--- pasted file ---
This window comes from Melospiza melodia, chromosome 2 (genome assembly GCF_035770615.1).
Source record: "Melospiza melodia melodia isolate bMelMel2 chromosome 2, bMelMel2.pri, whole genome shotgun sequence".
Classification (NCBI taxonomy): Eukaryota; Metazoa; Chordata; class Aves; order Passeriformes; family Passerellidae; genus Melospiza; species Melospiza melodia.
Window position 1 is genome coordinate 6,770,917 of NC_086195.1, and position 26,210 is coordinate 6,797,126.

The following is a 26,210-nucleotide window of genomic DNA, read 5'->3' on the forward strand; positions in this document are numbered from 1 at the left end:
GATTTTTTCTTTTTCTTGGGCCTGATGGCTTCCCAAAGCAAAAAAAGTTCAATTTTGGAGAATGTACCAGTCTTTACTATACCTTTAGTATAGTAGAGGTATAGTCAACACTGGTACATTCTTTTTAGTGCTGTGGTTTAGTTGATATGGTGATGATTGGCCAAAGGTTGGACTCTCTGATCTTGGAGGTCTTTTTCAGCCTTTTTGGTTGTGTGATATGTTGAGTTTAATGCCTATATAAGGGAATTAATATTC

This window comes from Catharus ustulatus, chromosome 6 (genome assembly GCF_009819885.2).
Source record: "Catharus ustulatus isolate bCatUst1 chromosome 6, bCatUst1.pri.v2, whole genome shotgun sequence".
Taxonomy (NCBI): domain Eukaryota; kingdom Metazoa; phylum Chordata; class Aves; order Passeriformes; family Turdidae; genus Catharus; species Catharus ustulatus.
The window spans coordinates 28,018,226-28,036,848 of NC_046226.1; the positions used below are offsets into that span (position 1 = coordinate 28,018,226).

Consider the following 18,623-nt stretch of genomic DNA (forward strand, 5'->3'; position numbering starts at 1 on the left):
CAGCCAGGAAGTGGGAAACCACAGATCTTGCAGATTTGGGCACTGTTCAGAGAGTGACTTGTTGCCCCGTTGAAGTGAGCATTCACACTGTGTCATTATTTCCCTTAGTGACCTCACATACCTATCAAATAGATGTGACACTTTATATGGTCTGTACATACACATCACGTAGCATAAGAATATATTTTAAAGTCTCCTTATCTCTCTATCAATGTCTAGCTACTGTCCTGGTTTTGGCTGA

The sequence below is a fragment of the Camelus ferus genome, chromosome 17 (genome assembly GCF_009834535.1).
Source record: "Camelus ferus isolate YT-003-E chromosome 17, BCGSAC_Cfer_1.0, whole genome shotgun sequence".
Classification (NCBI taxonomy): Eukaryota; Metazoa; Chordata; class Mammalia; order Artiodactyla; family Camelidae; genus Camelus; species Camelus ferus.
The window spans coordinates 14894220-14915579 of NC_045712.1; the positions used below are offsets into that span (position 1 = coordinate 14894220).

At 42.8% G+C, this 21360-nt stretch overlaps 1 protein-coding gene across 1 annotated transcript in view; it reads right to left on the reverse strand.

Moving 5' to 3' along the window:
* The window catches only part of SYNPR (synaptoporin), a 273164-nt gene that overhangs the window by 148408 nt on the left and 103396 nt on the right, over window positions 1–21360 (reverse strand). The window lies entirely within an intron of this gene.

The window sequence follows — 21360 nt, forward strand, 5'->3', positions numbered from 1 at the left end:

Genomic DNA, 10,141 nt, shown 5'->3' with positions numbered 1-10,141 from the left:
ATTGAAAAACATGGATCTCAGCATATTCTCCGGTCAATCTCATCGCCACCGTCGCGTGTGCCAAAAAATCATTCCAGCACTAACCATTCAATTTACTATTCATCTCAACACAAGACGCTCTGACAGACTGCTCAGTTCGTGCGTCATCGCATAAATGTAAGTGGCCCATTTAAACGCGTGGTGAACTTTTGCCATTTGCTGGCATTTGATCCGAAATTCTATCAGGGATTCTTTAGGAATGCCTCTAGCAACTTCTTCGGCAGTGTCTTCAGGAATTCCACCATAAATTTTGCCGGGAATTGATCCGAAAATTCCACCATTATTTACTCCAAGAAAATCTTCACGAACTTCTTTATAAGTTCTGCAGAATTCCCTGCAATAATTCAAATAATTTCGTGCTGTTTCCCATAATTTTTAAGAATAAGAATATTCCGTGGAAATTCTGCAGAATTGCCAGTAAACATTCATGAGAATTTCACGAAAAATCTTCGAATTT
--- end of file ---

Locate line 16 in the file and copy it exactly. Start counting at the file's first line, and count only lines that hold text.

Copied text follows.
The window spans coordinates 14894220-14915579 of NC_045712.1; the positions used below are offsets into that span (position 1 = coordinate 14894220).